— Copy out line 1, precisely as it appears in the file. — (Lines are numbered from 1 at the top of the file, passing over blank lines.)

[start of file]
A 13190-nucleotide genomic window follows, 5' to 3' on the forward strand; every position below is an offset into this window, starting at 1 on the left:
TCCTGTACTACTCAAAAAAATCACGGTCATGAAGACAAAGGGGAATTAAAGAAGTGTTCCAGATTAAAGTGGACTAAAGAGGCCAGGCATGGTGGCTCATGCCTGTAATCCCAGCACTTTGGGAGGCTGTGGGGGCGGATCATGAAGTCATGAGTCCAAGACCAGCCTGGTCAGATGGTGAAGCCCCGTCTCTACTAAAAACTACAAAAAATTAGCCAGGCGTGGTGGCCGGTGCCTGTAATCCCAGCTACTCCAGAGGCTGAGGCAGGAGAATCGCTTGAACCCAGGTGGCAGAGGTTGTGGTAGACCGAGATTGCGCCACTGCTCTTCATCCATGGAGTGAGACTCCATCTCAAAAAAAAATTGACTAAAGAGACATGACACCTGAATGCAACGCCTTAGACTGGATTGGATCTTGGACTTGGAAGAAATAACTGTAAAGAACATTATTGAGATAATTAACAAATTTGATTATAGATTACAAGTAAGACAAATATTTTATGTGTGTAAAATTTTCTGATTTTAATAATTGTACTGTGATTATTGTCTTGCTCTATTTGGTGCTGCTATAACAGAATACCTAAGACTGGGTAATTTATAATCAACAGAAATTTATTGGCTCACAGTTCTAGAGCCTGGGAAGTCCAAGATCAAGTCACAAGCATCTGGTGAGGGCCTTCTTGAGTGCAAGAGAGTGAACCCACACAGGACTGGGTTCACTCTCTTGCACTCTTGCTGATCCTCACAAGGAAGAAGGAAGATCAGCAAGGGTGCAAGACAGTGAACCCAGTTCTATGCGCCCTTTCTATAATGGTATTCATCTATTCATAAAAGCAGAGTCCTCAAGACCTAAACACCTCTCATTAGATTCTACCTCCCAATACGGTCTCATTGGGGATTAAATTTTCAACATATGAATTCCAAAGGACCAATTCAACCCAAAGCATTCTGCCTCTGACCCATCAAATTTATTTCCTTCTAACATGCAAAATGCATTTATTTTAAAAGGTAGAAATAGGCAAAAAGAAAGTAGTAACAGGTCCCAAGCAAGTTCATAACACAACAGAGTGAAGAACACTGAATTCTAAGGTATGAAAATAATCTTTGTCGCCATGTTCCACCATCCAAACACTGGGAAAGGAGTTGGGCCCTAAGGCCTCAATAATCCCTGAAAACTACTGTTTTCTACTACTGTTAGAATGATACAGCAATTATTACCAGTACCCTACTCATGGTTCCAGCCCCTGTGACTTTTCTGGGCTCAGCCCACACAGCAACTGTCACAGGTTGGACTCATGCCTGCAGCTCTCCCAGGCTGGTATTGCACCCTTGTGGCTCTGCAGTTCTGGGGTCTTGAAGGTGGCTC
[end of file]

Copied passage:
A 13190-nucleotide genomic window follows, 5' to 3' on the forward strand; every position below is an offset into this window, starting at 1 on the left: